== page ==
For paleontologists, there is a shortage of fossils for tracing the evolutionary history of the Amazon region, a place that boasts unparalleled biodiversity. By drawing on new data collected at a site that has been known for over a century, the University of Fribourg researcher Juan Carrillo and colleagues from other institutions have made exceptional discoveries that shed new light on this poorly understood past.
The tropical rainforest of the Amazon possesses incredible biological diversity, the result of an extremely long history punctuated with significant variations in climate and landscape. Like all tropical regions, the Amazon has a sheer quantity of different plant and animal species that is higher than in other regions of the world. Fossils can help us trace this evolution back in time, but in the tropical countries of South America, fossil sites that have been studied in depth are rare.
An exceptional site for fossil hunters
Rare, but not inexistant! What is now called the Tatacoa Desert in Colombia is home to a fossil-rich site that is well known to paleontologists called La Venta. There researchers have uncovered fossils in an exceptional state of preservation dating back between 13 and 11 million years. Displaying great variety of fauna, these fossils attest to the existence of a tropical forest long ago. At the time, the northern Andes had not risen yet and the climate was considerably warmer than today.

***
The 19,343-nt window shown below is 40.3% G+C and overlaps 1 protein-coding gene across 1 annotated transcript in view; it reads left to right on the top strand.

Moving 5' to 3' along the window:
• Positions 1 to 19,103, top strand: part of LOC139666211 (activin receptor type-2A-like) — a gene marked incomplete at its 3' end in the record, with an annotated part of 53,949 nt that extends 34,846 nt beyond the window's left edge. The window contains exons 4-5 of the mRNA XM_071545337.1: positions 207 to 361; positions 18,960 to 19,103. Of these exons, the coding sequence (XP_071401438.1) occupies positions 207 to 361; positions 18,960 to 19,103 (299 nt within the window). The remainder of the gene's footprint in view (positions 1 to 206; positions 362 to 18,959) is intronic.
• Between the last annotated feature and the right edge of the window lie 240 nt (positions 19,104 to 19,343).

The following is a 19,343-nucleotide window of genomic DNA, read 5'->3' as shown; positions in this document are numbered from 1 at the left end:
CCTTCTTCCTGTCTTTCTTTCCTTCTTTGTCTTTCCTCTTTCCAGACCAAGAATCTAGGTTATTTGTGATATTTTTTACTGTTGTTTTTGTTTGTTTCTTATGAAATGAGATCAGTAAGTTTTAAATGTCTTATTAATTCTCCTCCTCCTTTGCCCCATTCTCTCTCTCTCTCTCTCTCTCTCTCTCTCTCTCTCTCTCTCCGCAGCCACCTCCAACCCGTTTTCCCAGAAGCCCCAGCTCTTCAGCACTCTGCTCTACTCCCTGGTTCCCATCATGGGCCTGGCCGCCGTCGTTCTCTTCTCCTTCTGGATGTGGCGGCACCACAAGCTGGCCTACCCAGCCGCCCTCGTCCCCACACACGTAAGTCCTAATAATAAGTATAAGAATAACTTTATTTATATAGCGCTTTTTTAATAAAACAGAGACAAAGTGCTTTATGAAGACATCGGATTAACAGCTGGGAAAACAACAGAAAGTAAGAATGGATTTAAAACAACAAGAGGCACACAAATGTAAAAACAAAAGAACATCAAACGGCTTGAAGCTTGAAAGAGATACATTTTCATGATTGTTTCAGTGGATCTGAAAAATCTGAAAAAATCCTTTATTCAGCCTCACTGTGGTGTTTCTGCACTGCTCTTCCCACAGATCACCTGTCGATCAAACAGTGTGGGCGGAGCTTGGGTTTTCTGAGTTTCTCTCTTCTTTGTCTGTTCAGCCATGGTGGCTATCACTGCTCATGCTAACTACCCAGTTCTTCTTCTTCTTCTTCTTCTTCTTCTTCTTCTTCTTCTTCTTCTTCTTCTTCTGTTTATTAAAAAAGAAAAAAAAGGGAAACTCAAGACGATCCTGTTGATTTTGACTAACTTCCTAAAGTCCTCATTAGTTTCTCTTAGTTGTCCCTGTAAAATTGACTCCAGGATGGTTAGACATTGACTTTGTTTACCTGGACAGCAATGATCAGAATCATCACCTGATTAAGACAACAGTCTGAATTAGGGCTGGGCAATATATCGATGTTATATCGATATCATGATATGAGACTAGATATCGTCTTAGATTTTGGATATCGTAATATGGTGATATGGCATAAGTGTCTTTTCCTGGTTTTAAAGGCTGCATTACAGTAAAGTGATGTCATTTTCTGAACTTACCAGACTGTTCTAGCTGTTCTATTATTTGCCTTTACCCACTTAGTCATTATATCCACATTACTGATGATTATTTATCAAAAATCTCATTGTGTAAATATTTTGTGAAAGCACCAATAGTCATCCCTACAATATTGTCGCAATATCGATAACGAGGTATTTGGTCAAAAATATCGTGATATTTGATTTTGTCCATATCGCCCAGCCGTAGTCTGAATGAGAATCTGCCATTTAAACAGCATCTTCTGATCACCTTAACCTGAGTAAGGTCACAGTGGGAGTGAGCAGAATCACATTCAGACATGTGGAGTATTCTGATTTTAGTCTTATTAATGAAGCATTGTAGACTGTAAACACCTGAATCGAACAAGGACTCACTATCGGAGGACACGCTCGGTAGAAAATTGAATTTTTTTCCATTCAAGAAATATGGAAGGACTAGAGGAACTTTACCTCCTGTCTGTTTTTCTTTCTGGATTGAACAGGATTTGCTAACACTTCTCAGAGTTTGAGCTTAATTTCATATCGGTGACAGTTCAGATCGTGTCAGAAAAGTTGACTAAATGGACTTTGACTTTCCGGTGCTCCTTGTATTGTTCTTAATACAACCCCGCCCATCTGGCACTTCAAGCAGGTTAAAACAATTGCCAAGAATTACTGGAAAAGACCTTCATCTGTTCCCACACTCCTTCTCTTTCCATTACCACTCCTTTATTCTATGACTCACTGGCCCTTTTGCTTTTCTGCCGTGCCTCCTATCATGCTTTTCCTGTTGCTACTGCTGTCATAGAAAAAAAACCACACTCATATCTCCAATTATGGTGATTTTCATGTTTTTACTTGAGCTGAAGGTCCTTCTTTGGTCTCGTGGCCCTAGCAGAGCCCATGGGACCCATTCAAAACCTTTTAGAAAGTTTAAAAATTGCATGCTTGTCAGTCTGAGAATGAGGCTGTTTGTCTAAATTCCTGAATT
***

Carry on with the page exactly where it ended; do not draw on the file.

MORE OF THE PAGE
Known but little studied
Paleontologists have known about the Tatacoa Desert site for over a century, although the last significant expeditions date back several decades. Recently, an interdisciplinary group of researchers from both Colombian and international institutions, including Juan Carrillo of the University of Fribourg, has revived paleontological interest in the site, closely collaborating with the local community of La Victoria, a small rural town of around 3000 inhabitants.
Combing through the site has enabled the paleontologists to make extraordinary new discoveries, such as the oldest relative of the Amazon river turtle, an ancient species of catfish, and the remarkable fossil of an extinct saber-toothed marsupial. The results show that despite a century of research, there remains a lot to learn from the La Venta site. This will help scientists to understand how changes in climate and geological events like the Andean uplift have influenced the evolution of tropical biodiversity.
An impact both scientific and local
Thanks to the joint work of scientists and young leaders from the local community of La Victoria, a museum was recently founded. It is contributing to the development of tourism in the town while also filling a number of educational missions. This is of great importance to protecting and studying the heritage of the world’s ancient past.
CARRILLO J. D. (ed.) 2023. — Neotropical paleontology: the Miocene La Venta biome. Geodiversitas, vol. 45, arts 3, 6, 10, 12, 13, 15, 18, 25, 26.
Illustration credit: Guillermo Torres. Banco de Imágenes Ambientales (BIA). Instituto de Investigaciones de Recursos Biológicos Alexander von Humboldt.